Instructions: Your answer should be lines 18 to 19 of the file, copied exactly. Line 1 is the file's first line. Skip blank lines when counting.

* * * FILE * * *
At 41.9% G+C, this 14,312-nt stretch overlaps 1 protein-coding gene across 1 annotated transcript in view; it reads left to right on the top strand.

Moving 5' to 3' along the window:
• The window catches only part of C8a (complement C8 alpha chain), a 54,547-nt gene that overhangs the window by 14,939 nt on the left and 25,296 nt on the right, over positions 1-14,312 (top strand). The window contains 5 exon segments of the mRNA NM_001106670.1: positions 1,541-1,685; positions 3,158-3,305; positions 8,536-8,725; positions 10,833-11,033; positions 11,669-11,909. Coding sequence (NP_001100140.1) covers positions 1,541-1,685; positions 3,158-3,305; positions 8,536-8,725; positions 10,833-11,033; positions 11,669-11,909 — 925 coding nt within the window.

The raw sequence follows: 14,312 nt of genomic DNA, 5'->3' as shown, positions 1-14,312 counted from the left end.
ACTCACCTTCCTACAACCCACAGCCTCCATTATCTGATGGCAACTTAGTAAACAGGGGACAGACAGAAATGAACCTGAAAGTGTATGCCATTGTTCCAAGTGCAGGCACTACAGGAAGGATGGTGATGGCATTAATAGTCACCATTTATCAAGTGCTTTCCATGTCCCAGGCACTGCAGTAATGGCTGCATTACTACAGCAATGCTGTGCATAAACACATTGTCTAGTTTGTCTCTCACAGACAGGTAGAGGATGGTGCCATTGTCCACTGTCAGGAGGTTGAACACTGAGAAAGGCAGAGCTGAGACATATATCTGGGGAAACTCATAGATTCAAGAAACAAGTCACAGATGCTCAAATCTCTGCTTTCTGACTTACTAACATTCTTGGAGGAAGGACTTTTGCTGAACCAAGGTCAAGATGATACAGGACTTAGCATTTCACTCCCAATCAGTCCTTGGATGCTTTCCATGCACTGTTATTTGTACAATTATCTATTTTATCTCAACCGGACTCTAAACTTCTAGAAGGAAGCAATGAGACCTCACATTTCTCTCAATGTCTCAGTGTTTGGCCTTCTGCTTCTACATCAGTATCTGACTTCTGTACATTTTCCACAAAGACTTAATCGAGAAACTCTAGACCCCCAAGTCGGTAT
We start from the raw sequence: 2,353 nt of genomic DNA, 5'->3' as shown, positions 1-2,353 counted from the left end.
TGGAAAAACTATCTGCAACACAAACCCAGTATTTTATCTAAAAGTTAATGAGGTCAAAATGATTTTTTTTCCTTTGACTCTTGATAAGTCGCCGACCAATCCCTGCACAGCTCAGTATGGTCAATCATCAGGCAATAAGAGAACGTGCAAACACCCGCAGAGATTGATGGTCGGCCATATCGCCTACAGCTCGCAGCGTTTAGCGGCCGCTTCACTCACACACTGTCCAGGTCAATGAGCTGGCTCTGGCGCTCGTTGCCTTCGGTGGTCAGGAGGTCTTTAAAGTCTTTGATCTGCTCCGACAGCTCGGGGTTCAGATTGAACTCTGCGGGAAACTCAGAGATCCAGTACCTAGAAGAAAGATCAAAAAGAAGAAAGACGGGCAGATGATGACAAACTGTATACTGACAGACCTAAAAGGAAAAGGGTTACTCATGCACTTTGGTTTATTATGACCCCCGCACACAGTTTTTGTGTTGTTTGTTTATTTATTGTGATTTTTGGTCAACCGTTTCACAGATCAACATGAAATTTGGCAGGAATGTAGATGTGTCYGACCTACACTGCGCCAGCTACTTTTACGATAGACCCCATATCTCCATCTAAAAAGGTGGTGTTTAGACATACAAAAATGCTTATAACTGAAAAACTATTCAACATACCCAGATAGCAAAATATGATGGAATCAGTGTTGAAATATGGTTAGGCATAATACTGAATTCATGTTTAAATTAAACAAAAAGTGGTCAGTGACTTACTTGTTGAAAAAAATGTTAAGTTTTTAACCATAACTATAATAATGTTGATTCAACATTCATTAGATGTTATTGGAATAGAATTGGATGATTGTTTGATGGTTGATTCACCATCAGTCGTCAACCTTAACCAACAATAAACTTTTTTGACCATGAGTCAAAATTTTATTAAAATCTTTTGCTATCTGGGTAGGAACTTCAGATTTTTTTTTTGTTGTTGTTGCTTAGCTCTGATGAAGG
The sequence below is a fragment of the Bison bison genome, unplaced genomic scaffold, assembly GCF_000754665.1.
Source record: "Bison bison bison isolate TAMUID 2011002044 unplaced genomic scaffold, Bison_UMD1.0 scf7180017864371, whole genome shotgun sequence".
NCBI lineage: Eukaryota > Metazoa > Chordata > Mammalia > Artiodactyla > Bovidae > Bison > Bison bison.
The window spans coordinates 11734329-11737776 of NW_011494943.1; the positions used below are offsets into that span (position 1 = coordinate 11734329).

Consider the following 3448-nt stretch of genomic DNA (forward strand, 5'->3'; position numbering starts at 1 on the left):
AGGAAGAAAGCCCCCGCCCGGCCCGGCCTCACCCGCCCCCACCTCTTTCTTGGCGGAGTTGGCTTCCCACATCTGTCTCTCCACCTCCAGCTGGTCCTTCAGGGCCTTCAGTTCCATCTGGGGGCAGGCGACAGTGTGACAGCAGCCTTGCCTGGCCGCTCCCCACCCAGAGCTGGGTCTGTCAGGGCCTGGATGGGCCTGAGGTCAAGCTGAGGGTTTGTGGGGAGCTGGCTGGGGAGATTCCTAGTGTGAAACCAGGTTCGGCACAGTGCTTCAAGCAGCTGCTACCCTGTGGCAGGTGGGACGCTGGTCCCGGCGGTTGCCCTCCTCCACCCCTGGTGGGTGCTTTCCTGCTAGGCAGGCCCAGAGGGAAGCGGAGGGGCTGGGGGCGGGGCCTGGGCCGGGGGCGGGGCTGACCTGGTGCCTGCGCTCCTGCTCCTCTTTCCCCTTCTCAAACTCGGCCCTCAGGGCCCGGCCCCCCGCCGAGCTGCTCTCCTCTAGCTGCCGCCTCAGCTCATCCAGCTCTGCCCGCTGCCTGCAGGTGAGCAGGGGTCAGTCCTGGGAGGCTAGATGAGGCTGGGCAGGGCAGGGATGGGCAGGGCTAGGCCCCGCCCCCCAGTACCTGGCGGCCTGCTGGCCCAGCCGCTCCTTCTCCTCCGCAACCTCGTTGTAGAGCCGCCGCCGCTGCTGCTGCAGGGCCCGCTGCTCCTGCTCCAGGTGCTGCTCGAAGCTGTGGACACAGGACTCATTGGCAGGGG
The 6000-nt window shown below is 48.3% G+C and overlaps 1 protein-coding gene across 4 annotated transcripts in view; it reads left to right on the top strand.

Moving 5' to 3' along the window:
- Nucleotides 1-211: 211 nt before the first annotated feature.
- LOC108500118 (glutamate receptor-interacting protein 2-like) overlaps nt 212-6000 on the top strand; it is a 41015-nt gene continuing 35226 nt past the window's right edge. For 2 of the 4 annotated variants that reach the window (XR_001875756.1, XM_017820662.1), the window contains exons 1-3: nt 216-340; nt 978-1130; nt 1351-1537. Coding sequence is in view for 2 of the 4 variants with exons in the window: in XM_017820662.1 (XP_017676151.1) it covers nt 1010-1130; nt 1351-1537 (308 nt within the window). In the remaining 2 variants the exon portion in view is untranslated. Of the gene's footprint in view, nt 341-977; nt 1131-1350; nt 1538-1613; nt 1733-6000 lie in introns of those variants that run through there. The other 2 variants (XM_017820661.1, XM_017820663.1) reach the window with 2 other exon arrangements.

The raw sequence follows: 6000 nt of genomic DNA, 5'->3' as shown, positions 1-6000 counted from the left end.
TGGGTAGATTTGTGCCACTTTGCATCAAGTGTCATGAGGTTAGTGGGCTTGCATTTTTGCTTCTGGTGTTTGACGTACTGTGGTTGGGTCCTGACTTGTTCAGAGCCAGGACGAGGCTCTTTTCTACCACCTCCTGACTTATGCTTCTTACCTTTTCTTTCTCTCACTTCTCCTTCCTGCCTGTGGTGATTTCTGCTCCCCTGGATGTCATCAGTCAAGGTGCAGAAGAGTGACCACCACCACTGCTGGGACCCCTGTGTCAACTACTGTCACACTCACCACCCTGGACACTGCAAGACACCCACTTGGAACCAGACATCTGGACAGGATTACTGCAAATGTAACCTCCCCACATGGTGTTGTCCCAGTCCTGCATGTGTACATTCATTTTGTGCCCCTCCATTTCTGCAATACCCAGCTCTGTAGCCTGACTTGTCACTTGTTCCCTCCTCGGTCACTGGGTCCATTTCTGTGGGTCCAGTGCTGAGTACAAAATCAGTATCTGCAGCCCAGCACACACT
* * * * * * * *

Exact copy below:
The raw sequence follows: 6000 nt of genomic DNA, 5'->3' as shown, positions 1-6000 counted from the left end.
TGGGTAGATTTGTGCCACTTTGCATCAAGTGTCATGAGGTTAGTGGGCTTGCATTTTTGCTTCTGGTGTTTGACGTACTGTGGTTGGGTCCTGACTTGTTCAGAGCCAGGACGAGGCTCTTTTCTACCACCTCCTGACTTATGCTTCTTACCTTTTCTTTCTCTCACTTCTCCTTCCTGCCTGTGGTGATTTCTGCTCCCCTGGATGTCATCAGTCAAGGTGCAGAAGAGTGACCACCACCACTGCTGGGACCCCTGTGTCAACTACTGTCACACTCACCACCCTGGACACTGCAAGACACCCACTTGGAACCAGACATCTGGACAGGATTACTGCAAATGTAACCTCCCCACATGGTGTTGTCCCAGTCCTGCATGTGTACATTCATTTTGTGCCCCTCCATTTCTGCAATACCCAGCTCTGTAGCCTGACTTGTCACTTGTTCCCTCCTCGGTCACTGGGTCCATTTCTGTGGGTCCAGTGCTGAGTACAAAATCAGTATCTGCAGCCCAGCACACACT